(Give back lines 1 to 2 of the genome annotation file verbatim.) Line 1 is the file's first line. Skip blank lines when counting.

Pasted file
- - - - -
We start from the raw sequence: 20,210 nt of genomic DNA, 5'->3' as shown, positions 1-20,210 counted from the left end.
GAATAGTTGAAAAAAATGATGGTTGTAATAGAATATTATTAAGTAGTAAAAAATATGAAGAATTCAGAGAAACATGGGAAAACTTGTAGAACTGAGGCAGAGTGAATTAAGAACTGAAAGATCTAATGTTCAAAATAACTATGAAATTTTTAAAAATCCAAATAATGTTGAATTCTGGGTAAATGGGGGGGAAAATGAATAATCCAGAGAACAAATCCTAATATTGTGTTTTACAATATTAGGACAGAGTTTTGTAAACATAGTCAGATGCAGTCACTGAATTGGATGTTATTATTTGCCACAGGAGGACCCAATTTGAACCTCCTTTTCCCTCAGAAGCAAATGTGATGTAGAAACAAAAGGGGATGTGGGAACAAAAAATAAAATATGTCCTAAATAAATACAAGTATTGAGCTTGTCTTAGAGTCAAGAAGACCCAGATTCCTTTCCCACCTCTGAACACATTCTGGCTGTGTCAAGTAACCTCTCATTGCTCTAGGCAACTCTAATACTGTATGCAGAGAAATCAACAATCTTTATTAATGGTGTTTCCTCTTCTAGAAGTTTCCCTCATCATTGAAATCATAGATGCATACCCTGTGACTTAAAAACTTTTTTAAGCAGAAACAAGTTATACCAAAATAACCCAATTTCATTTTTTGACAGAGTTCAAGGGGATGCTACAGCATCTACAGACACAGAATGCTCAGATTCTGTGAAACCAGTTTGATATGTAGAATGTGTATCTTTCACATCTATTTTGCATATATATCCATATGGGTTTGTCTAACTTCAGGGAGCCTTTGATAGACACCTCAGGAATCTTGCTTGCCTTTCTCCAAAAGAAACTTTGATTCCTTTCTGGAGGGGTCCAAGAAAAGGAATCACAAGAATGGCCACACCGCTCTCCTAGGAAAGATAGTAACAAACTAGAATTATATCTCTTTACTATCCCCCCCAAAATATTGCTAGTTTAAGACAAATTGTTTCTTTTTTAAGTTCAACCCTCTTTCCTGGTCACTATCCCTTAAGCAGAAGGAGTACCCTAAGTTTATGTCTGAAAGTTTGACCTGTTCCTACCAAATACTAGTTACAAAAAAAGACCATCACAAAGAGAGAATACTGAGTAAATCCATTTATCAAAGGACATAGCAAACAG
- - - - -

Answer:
We start from the raw sequence: 20,210 nt of genomic DNA, 5'->3' as shown, positions 1-20,210 counted from the left end.
GAATAGTTGAAAAAAATGATGGTTGTAATAGAATATTATTAAGTAGTAAAAAATATGAAGAATTCAGAGAAACATGGGAAAACTTGTAGAACTGAGGCAGAGTGAATTAAGAACTGAAAGATCTAATGTTCAAAATAACTATGAAATTTTTAAAAATCCAAATAATGTTGAATTCTGGGTAAATGGGGGGGAAAATGAATAATCCAGAGAACAAATCCTAATATTGTGTTTTACAATATTAGGACAGAGTTTTGTAAACATAGTCAGATGCAGTCACTGAATTGGATGTTATTATTTGCCACAGGAGGACCCAATTTGAACCTCCTTTTCCCTCAGAAGCAAATGTGATGTAGAAACAAAAGGGGATGTGGGAACAAAAAATAAAATATGTCCTAAATAAATACAAGTATTGAGCTTGTCTTAGAGTCAAGAAGACCCAGATTCCTTTCCCACCTCTGAACACATTCTGGCTGTGTCAAGTAACCTCTCATTGCTCTAGGCAACTCTAATACTGTATGCAGAGAAATCAACAATCTTTATTAATGGTGTTTCCTCTTCTAGAAGTTTCCCTCATCATTGAAATCATAGATGCATACCCTGTGACTTAAAAACTTTTTTAAGCAGAAACAAGTTATACCAAAATAACCCAATTTCATTTTTTGACAGAGTTCAAGGGGATGCTACAGCATCTACAGACACAGAATGCTCAGATTCTGTGAAACCAGTTTGATATGTAGAATGTGTATCTTTCACATCTATTTTGCATATATATCCATATGGGTTTGTCTAACTTCAGGGAGCCTTTGATAGACACCTCAGGAATCTTGCTTGCCTTTCTCCAAAAGAAACTTTGATTCCTTTCTGGAGGGGTCCAAGAAAAGGAATCACAAGAATGGCCACACCGCTCTCCTAGGAAAGATAGTAACAAACTAGAATTATATCTCTTTACTATCCCCCCCAAAATATTGCTAGTTTAAGACAAATTGTTTCTTTTTTAAGTTCAACCCTCTTTCCTGGTCACTATCCCTTAAGCAGAAGGAGTACCCTAAGTTTATGTCTGAAAGTTTGACCTGTTCCTACCAAATACTAGTTACAAAAAAAGACCATCACAAAGAGAGAATACTGAGTAAATCCATTTATCAAAGGACATAGCAAACAG